Your Credit Score And You
Many aspects of personal finance can seem bewildering to everyday consumers, and credit scores are no exception. Contrary to popular belief, a credit score is not just some number assigned to each of us by a distant and impersonal financial institution – it’s a rating we shape ourselves through our financial decisions, for better or for worse. As such, we have a high degree of control over it, and in how financial institutions perceive our personal relationship to borrowing money.
Let’s look more closely at what goes into a credit score, why it matters, and how you can use tools such as Wailuku Federal Credit Union’s credit counseling service to take control of this important aspect of your financial identity.
What is a Credit Score?
Your credit score is a three-digit number calculated using details from your credit history. Credit bureaus provide credit scores and compute them in a pretty similar fashion – but the FICO score is the most widely used. FICO scores range between 300 (lowest) and 850 points (highest). An average score is about 675, and anything between 700 and 750 is considered good. A credit score of 740-750 is generally the threshold for receiving the best rates on financial products.
A credit score is different from a credit report. While a credit score is a number, a credit report is a detailed account of your personal information and financial history that helps shape that number. You are entitled to one free credit report from each of the 3 credit bureaus per year (go to www.annualcreditreport.com), though you may have to pay a small fee to access your actual credit score, depending on the service you’re using.
How is a Credit Score Calculated?
Your credit score is derived from a wide range of factors: payment history, the amount you owe, the length and variety of your credit, and your use of new credit. Here’s a bit more about each factor, along with the weight it carries in calculating your FICO score:
- Payment history (35%): Factors in your on-time and late payments for all accounts (credit cards, mortgages, and installment loans such as auto loans). Also factors in the number of accounts in good standing, current and past delinquencies, and any judgments such as bankruptcies.
- Amounts owed (30%): Factors in your monthly credit balances, as well as the ratio of balances to credit limits and of debts to original amounts borrowed.
- Length of credit history (15%): Factors in the ages of your accounts as well as the time since the accounts were last active. Generally, longer is better as long as payments have been on-time.
- New Credit (10%): Factors in the number and age of recently opened accounts.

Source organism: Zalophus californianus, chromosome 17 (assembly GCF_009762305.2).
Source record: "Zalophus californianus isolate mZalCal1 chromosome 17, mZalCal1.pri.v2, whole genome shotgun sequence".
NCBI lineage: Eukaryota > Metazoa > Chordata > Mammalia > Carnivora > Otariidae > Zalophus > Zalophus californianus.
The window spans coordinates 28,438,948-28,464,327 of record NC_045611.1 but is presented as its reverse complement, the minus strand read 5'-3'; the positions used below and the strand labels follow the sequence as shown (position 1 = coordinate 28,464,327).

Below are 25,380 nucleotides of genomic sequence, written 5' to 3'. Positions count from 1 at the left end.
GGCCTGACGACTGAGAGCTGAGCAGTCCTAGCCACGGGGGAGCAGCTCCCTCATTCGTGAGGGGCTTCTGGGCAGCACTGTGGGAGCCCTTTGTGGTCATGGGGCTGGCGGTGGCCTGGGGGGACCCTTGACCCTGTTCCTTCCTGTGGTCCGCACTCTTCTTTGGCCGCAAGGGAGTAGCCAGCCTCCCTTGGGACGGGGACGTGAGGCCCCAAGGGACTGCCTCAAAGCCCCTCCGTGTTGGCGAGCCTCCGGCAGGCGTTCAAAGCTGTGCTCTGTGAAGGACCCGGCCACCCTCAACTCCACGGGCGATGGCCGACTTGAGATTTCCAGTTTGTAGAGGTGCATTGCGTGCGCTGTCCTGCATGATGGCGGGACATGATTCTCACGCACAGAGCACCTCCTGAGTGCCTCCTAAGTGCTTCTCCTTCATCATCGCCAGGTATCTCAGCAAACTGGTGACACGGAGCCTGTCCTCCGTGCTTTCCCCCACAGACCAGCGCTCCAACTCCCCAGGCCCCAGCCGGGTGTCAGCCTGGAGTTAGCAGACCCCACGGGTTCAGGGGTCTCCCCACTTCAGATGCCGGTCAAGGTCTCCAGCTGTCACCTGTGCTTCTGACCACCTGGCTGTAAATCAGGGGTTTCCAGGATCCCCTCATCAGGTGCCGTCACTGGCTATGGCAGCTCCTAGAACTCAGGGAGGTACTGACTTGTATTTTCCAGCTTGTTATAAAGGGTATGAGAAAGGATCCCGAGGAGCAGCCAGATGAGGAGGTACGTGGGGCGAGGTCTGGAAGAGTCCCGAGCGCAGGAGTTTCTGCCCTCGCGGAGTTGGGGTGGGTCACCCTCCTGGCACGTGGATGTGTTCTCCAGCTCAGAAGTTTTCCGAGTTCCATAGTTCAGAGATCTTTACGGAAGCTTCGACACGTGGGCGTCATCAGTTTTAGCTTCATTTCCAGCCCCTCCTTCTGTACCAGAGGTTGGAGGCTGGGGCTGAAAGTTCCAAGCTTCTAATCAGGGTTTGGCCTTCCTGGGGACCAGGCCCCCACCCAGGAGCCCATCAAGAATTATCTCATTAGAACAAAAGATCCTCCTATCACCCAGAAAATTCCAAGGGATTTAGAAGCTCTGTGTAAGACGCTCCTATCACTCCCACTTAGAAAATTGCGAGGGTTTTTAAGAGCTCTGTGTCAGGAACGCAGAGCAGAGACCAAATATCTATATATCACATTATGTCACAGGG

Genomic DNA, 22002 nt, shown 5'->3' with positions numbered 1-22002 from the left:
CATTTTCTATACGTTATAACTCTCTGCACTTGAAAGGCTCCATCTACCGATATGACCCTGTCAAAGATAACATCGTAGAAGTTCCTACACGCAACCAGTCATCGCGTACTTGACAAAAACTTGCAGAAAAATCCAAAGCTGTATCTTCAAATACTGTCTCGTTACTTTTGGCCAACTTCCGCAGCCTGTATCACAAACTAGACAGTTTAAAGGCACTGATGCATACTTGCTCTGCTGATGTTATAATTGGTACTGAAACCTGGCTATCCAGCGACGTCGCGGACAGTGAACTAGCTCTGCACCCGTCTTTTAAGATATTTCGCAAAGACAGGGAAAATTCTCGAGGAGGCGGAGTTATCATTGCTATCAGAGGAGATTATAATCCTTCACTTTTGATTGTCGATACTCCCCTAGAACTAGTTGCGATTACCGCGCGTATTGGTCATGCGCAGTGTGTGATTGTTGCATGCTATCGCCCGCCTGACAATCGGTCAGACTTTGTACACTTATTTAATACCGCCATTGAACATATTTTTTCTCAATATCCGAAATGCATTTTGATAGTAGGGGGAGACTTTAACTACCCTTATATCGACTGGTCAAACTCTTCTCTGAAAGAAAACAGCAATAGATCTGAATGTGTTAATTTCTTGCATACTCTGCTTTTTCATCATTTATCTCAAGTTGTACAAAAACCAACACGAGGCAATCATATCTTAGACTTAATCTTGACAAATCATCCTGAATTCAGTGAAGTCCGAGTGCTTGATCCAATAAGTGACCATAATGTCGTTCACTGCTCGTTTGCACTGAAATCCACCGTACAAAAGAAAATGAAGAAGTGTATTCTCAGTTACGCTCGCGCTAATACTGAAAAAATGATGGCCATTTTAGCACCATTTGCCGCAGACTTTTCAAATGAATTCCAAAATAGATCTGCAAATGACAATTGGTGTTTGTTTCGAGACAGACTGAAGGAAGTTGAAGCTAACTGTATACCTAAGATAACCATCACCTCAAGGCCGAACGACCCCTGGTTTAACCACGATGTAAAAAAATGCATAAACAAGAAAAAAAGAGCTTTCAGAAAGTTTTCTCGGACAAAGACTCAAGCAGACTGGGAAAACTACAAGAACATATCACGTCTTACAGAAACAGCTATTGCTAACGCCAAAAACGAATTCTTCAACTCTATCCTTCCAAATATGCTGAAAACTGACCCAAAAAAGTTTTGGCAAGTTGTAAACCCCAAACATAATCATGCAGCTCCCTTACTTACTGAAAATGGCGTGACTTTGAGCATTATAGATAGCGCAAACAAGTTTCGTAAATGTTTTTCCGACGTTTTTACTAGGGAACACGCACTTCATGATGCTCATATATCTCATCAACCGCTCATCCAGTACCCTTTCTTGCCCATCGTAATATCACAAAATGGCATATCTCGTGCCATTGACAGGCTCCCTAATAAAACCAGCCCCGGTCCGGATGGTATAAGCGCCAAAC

- Types of credit (10%): Factors in the variety of credit types you’re using (credit cards, installment plans, mortgages, etc.). The more complex the credit is (mortgages, for example, are complex) the more points you’ll score for successfully managing it.
Why Does My Credit Score Matter?
Your credit score is an indicator of how you handle borrowed money and how likely you are to pay it back on time. Therefore, financial institutions look closely at credit scores when deciding whether to grant loans and what the interest rates on any loans should be. That said, your credit score might be a major factor in whether you are able to obtain a credit card, purchase a home or car, or secure certain kinds of student loans. In general, the higher your credit score, the better rates you will be granted and the less interest you will have to pay, overall.
In addition, landlords, utility companies, and potential employers may reference your credit score when making decisions that affect you. Poor credit may lead to a missed job or rental opportunity, or might mean you need to provide a significantly higher deposit than normal to secure certain services.
What Can I do About My Credit Score?
The first step in taking control of your credit score is accessing your credit score to better understand what issues you’re facing, if any. A look at your credit report can also help you identify and address any mistakes made by others that are affecting your credit. Identifying the key problems you’re facing will help you form a plan of action, which may include strategies such as:
- deciding which accounts to keep open and which to close.
- establishing and maintaining an on-time payment schedule.
- getting current on any missed payments.
- establishing open and honest communication with creditors.
- understanding the right and wrong time for opening new accounts.
It’s important to remember, though, that there is no magic fix to raising a low credit score. It takes time and patience, an understanding of the specifics of the problem, and sticking to a strategy. In fact, trying for quick solutions like simply opening more credit lines can lower a credit score even further.
Credit Counseling at Wailuku Federal Credit Union
Luckily, Wailuku Federal Credit Union offers services to help you better understand and manage your credit. The credit counseling program at WFCU is open to members and non-members alike, and guides its participants, step-by-step, to a better understanding of how credit scores and reports are built and the importance of monitoring personal credit. WFCU’s experts walk you through detailed strategies for analyzing your personal credit situation, for raising a low credit score, and for maintaining good credit once it’s achieved.
It can be a long journey to good credit, but it’s an important one – so don't wait to take that first step.